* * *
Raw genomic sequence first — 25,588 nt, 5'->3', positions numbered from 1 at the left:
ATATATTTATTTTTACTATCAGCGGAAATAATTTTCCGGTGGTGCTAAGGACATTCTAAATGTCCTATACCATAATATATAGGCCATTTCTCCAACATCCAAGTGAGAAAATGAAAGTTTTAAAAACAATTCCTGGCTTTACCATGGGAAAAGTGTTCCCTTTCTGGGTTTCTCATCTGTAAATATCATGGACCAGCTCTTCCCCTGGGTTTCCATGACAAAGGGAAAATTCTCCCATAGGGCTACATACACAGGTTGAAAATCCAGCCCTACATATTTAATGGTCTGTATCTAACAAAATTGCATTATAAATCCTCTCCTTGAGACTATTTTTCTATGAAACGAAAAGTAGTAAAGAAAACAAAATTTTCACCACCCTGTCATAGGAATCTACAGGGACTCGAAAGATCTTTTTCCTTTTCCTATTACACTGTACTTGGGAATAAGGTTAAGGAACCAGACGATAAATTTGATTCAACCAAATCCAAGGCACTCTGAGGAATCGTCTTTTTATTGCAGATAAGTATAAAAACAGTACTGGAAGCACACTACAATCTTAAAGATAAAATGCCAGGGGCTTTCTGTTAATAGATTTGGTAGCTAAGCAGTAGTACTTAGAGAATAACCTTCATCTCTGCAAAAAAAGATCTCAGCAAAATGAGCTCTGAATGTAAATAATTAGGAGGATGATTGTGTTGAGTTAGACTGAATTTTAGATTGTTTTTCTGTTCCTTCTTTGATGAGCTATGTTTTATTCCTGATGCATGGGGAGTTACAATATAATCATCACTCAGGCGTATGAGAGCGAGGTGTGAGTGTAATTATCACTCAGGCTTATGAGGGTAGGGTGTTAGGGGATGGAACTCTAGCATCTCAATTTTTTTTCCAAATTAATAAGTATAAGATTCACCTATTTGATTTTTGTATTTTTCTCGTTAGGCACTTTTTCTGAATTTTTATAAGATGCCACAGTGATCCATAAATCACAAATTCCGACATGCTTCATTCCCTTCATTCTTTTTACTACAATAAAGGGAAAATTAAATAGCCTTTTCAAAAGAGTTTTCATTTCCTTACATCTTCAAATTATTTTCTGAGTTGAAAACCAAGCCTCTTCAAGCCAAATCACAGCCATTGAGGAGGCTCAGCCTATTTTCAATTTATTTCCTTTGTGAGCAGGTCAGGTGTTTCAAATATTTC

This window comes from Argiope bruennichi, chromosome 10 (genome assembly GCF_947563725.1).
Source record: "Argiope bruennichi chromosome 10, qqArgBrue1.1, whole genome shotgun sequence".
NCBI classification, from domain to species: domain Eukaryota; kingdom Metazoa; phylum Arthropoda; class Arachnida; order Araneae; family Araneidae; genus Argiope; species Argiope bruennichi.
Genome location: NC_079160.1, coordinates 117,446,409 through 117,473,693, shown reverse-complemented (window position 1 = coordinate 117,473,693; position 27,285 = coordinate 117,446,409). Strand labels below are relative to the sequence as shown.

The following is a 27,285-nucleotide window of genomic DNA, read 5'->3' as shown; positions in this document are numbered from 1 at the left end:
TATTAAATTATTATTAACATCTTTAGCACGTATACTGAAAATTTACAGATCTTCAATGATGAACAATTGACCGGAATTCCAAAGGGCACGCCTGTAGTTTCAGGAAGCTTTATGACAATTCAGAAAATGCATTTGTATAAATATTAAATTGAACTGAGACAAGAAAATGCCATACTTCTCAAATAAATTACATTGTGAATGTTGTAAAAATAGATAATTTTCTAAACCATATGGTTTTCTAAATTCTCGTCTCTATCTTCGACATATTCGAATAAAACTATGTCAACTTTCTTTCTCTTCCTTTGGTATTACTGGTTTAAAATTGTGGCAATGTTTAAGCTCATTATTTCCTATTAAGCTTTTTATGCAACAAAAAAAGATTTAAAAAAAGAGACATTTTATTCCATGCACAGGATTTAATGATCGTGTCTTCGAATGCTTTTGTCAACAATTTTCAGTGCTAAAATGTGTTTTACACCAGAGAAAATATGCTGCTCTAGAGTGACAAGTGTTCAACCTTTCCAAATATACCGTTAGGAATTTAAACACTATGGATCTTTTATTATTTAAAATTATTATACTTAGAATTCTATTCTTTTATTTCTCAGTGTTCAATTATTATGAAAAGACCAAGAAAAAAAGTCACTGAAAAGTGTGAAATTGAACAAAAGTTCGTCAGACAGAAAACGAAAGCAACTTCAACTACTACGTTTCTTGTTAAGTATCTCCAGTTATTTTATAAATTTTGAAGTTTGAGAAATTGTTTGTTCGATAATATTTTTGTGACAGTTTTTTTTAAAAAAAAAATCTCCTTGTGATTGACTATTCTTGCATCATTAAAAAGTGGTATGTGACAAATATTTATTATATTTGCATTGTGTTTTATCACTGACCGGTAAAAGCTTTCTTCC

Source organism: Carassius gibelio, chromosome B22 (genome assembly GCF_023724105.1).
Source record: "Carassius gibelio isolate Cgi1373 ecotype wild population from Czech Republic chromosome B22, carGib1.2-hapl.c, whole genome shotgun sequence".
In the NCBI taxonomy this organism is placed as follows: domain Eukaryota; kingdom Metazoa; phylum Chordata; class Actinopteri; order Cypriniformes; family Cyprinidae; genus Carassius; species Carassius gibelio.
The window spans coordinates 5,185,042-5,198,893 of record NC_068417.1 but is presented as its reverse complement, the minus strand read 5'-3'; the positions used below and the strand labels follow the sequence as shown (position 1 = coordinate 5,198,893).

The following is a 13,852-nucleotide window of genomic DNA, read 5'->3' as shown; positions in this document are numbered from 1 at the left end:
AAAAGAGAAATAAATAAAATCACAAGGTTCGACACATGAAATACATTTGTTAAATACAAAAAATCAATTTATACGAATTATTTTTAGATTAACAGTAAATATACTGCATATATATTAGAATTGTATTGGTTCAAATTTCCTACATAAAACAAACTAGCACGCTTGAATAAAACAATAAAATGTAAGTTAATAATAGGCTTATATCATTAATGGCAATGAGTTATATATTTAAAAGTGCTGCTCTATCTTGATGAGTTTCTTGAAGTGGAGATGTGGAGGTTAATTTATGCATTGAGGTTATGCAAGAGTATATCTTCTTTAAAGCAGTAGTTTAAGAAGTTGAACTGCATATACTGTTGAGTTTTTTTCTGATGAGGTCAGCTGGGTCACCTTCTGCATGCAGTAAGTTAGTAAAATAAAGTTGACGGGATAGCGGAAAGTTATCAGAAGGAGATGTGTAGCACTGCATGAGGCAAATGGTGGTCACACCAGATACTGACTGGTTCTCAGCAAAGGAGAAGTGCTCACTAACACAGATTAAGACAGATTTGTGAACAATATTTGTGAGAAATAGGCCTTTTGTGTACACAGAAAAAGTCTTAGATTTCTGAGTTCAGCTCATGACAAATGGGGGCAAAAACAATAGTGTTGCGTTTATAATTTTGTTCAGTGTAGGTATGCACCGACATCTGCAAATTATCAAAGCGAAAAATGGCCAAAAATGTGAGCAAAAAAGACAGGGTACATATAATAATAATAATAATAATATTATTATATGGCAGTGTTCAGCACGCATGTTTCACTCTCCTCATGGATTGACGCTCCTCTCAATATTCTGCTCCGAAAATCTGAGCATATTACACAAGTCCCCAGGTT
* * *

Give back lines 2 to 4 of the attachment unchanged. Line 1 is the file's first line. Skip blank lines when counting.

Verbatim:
ATATATTTATTTTTACTATCAGCGGAAATAATTTTCCGGTGGTGCTAAGGACATTCTAAATGTCCTATACCATAATATATAGGCCATTTCTCCAACATCCAAGTGAGAAAATGAAAGTTTTAAAAACAATTCCTGGCTTTACCATGGGAAAAGTGTTCCCTTTCTGGGTTTCTCATCTGTAAATATCATGGACCAGCTCTTCCCCTGGGTTTCCATGACAAAGGGAAAATTCTCCCATAGGGCTACATACACAGGTTGAAAATCCAGCCCTACATATTTAATGGTCTGTATCTAACAAAATTGCATTATAAATCCTCTCCTTGAGACTATTTTTCTATGAAACGAAAAGTAGTAAAGAAAACAAAATTTTCACCACCCTGTCATAGGAATCTACAGGGACTCGAAAGATCTTTTTCCTTTTCCTATTACACTGTACTTGGGAATAAGGTTAAGGAACCAGACGATAAATTTGATTCAACCAAATCCAAGGCACTCTGAGGAATCGTCTTTTTATTGCAGATAAGTATAAAAACAGTACTGGAAGCACACTACAATCTTAAAGATAAAATGCCAGGGGCTTTCTGTTAATAGATTTGGTAGCTAAGCAGTAGTACTTAGAGAATAACCTTCATCTCTGCAAAAAAAGATCTCAGCAAAATGAGCTCTGAATGTAAATAATTAGGAGGATGATTGTGTTGAGTTAGACTGAATTTTAGATTGTTTTTCTGTTCCTTCTTTGATGAGCTATGTTTTATTCCTGATGCATGGGGAGTTACAATATAATCATCACTCAGGCGTATGAGAGCGAGGTGTGAGTGTAATTATCACTCAGGCTTATGAGGGTAGGGTGTTAGGGGATGGAACTCTAGCATCTCAATTTTTTTTCCAAATTAATAAGTATAAGATTCACCTATTTGATTTTTGTATTTTTCTCGTTAGGCACTTTTTCTGAATTTTTATAAGATGCCACAGTGATCCATAAATCACAAATTCCGACATGCTTCATTCCCTTCATTCTTTTTACTACAATAAAGGGAAAATTAAATAGCCTTTTCAAAAGAGTTTTCATTTCCTTACATCTTCAAATTATTTTCTGAGTTGAAAACCAAGCCTCTTCAAGCCAAATCACAGCCATTGAGGAGGCTCAGCCTATTTTCAATTTATTTCCTTTGTGAGCAGGTCAGGTGTTTCAAATATTTC

This window comes from Argiope bruennichi, chromosome 10 (genome assembly GCF_947563725.1).
Source record: "Argiope bruennichi chromosome 10, qqArgBrue1.1, whole genome shotgun sequence".